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Student Relationships With Robots Are Purely 'Platonic'

Gathered around the new SCARA robot in the College of Business Administration's Sower Technology Laboratory are, front row from left, Shamir McDaniel, Jacob Parkins, Lupe Schneider, Kyle Klock, Daniel Hirsch, Paige Dunlap and Wade Pate. Second row, from left, are Michael Middlebrook, Ryan Griffin, Professor Sower, Brian Pape, Timothy Cobb, Tyson Mire and Jason Farr.

Business administration students at Sam Houston State University are learning the newest uses of automated tracking devices and industrial robots through a method as old as the philosophies of Plato.

Some of the students have been extremely innovative, and even programmed a robot to receive a bucket of golf balls and place them one by one on a golf tee. While the golf ball exercise may not sound useful, it was part of a learning process directed by Vic Sower, professor of operations management in the College of Business Administration.

Sower has won both the SHSU Excellence in Teaching (1996) and Excellence in Research (2001) Awards as well as the Minnie Stevens Piper Foundation Award (2005). He has been teaching Sam Houston State students about the latest trends in automation since 1993, when he acquired a robot known as a Mentor flexible manufacturing cell.

Timothy Cobb at work on the new SCARA robot.
Even before that he was a big fan of Plato.

"It is not enough for students to simply have 'heard about' an innovative concept," said Sower. "Plato's four forms of awareness are imaging, perceptual belief, understanding and insight, and to be truly prepared they must progress through each step."

"Imaging" can come from textbooks, he explains. "Perceptual beliefs" involves hands-on experience. "Understanding" is the student connecting the classroom and lab to the real world. "Insight" is creativity and innovation, sometimes achieved as a student but sometimes only later in a career.

While "flexible manufacturing" relates primarily to technology, it is also a "philosophy." "Innovation," "agility," and "customer service" are some of its characteristics.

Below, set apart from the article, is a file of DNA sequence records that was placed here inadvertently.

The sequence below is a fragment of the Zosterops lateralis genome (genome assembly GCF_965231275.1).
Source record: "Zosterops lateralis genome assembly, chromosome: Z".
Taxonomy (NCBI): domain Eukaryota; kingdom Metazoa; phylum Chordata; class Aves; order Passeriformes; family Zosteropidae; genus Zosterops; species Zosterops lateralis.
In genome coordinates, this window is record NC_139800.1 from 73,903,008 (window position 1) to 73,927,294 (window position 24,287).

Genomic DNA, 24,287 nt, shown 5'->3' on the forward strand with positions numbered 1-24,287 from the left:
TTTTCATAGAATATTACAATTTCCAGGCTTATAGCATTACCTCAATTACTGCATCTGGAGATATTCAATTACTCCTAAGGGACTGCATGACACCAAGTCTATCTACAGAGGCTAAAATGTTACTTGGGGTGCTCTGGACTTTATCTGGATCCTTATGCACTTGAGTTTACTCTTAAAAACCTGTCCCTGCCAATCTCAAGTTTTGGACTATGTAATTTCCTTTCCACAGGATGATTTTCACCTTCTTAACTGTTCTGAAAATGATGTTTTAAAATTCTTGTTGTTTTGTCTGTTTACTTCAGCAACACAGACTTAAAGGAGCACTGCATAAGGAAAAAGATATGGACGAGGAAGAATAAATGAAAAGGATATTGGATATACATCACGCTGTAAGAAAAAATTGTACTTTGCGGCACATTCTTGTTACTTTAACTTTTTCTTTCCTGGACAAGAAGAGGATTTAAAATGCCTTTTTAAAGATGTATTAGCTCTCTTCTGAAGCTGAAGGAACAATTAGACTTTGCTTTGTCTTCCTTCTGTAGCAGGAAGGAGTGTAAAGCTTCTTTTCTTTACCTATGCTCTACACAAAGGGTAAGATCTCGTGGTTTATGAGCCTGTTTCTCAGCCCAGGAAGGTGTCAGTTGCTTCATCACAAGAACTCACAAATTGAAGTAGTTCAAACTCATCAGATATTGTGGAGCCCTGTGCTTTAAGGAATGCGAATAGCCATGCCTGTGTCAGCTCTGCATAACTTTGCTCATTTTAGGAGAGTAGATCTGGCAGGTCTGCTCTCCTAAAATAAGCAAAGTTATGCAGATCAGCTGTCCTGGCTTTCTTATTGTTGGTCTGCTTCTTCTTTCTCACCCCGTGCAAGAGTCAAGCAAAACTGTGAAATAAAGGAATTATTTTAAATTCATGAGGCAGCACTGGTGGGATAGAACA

The Mentor robot is used to study how an organization can change design processes in reaction to customer needs. This involves such areas as producing different parts without major retooling, changing to production of new products, and rapidly increasing or decreasing production.

The work Sower and his students did with Mentor won an award for innovation in education from the Southwestern Business Deans Association. It was also the subject of papers published in the Journal of Management Education and presented at conferences of the Israel Society for Quality and the APICS (operations management) association.

A paper on this approach to teaching about the radio frequency identification system was presented at a conference at Baylor University last year and is being submitted for possible publication in a management education journal.

The paper's authors include Pam Zelbst and Ken Green, both associate professors of management at SHSU, and Sower.

Over the years Sower's students have gone into the work force and done well with the training they received at Sam Houston State. Now they are returning the favor.

When Sower began a project to upgrade Mentor and another "servo" robot, to purchase a companion robot known as a SCARA and equipment relating to radio frequency identification technology, many responded with donations.

A total of $33,000 was raised, which also included funding from the College of Business Administration and contributions by Sower, Zelbst, and other SHSU faculty members and alumni. The room in which the equipment is used was designated as the Sower Technology Laboratory.

One of the new acquisitions was a $15,000 SCARA (Selective Compliant Assembly Robot Arm). The SCARA is a "pick and place" robot used in industry for applications such as putting components on circuit boards, inserting items in packages, painting automobiles and placing boxes on pallets.

The picking and placing golf ball exercise was done to document the robot's accuracy and precision, but Sower jokes that he is looking into its possible application at country clubs and driving ranges.

Some believe that radio frequency identification will eventually replace bar codes.

"Wal Mart, among other retailers, has recently mandated that its top suppliers provide RFID tags on their merchandise," said Sower. "New passports will contain an RFID tag. Some say that eventually we will have all of our medical information on an RFID tag on a medical ID card."

Some SHSU students seem to have already reached Plato's "insight" level.

One idea from a class taught by Zelbst last semester was to use RFID chips in special education classrooms so that blind students could use RFID scanners for identifying and describing objects. Another, taken from the tragedy at Virginia Tech, was to use RFID chips to allow building and classroom access only to students registered for classes in a building at a specific time.

"If Plato could come back and see what we're doing," Sower said, "I'm not sure what he would think of golf balls or the SCARA robot. But I believe he would recognize our educational method."


SHSU Media Contact: Frank Krystyniak
Feb. 1, 2008
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